For deadline, it is a latency-oriented I/O scheduler. Each I/O request has got a deadline assigned. Usually, requests are stored in queues (read and write) sorted by sector numbers. The DEADLINE algorithm maintains two additional queues (read and write) where the requests are sorted by deadline. As long as no request has timed out, the “sector” queue is used. If timeouts occur, requests from the “deadline” queue are served until there are no more expired requests. Generally, the algorithm prefers reads over writes.
For PCIe devices (NVMe SSD drives), they have their own large internal queues along with fast service and do not require or benefit from setting an I/O scheduler. It is recommended to have no explicit scheduler-mode configuration parameter.
You can check your scheduler setting with:
For instance, it should look like this output:
cat /sys/block/sda/queue/scheduler [noop] deadline cfq
To make it permanent, edit /etc/default/grub configuration file, look for the variable GRUB_CMDLINE_LINUX and add elevator just like below:
Increase Open Files Limit
To ensure good server performance, the total number of client connections, database files, and log files must not exceed the maximum file descriptor limit on the operating system (ulimit -n). Linux systems limit the number of file descriptors that any one process may open to 1,024 per process. On active database servers (especially production ones) it can easily reach the default system limit.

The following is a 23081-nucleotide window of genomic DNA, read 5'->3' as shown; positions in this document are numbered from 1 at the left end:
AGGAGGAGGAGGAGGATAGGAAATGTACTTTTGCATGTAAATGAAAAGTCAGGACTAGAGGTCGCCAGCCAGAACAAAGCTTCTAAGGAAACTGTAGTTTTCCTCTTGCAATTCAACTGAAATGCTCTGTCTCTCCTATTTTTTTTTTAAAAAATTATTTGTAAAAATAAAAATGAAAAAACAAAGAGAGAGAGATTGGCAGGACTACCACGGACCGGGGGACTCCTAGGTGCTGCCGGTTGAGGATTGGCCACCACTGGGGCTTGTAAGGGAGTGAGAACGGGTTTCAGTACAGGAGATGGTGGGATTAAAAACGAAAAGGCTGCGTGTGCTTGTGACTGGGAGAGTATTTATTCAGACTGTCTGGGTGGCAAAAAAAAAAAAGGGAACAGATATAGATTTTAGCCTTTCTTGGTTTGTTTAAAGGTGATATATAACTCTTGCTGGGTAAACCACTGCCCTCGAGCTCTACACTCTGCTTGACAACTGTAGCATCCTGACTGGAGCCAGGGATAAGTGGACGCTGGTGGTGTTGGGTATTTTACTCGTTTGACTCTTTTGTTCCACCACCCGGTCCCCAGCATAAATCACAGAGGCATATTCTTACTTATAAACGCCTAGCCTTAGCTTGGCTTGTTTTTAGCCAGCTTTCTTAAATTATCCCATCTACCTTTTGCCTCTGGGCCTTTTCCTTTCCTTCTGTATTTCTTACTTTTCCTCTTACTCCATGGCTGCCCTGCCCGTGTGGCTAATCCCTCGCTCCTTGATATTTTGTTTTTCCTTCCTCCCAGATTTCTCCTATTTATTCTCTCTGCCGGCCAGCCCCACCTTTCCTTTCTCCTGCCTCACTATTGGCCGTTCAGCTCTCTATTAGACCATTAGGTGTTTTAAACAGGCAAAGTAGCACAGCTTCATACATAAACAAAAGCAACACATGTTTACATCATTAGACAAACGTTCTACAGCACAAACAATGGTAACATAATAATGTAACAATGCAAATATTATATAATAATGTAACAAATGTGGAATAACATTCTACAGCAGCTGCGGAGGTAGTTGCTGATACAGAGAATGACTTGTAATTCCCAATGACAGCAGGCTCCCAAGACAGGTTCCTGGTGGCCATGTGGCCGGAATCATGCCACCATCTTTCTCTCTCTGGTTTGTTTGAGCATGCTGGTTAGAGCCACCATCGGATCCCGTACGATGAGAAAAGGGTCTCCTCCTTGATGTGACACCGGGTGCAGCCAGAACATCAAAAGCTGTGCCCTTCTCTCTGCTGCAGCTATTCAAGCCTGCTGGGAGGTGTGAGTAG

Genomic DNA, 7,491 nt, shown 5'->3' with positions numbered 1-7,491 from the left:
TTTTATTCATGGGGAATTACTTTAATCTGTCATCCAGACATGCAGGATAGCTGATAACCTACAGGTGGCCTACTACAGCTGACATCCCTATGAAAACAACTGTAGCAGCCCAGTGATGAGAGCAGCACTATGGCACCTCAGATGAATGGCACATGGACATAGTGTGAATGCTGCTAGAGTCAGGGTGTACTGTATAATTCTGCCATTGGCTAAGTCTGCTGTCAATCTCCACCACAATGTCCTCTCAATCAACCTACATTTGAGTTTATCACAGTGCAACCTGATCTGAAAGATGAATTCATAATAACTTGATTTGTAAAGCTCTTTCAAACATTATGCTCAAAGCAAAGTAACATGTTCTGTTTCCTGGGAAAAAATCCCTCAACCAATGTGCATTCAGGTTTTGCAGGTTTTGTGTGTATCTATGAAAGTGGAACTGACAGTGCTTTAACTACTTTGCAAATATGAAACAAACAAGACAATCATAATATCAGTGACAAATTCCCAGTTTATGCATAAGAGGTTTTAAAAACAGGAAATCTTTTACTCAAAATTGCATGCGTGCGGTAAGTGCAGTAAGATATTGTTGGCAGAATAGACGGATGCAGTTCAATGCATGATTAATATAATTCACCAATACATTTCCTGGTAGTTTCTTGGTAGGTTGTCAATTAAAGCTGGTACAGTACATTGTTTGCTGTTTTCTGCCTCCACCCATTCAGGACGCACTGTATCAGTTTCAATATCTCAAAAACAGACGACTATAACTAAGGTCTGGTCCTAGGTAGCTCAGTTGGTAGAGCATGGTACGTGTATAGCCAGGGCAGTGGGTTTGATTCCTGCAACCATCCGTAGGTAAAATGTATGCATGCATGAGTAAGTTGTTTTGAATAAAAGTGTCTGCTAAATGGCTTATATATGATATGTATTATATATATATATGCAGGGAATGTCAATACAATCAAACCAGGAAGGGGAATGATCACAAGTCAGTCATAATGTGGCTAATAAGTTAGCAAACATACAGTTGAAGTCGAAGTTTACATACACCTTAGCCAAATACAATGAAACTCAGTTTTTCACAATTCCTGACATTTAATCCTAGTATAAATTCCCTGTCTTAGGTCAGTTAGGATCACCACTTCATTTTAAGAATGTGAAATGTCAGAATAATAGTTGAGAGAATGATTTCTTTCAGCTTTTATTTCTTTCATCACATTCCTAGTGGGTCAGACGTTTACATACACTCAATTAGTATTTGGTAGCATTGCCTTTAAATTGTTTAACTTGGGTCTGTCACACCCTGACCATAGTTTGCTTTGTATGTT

To increase this, edit /etc/security/limits.conf and specify or add the following:
mysql soft nofile 65535 mysql hard nofile 65535
This requires a system restart. Afterwards, you can confirm by running the following:
$ ulimit -Sn 65535 $ ulimit -Hn 65535
Optionally, you can set this via mysqld_safe if you are starting the mysqld process thru mysqld_safe,
or if you are using systemd,
sudo tee /etc/systemd/system/mariadb.service.d/limitnofile.conf <
Setting Swappiness on Linux for MariaDB
Linux Swap plays a big role in database systems. It acts like your spare tire in your vehicle, when nasty memory leaks interfere with your work, the machine will slow down... but in most cases will still be usable to finish its assigned task.
To apply changes to your swappiness, simply run,
sysctl -w vm.swappiness=1
This happens dynamically, with no need to reboot the server. To make it persistent, edit /etc/sysctl.conf and add the line,
It's pretty common to set swappiness=0, but since the release of new kernels (i.e. kernels > 2.6.32-303), changes have been made so you need to set vm.swappiness=1.
Filesystem Optimizations for MariaDB
The most common file systems used in Linux environments running MariaDB are ext4 and XFS. There are also certain setups available for implementing an architecture using ZFS and BRTFS (as referenced in the MariaDB documentation).
In addition to this, most database setups do not need to record file access time. You might want to disable this when mounting the volume into the system. To do this, edit your file /etc/fstab. For example, on a volume named /dev/md2, this how it looks like:
/dev/md2 / ext4 defaults,noatime 0 0
Creating an Optimal MariaDB Instance
Store Data On A Separate Volume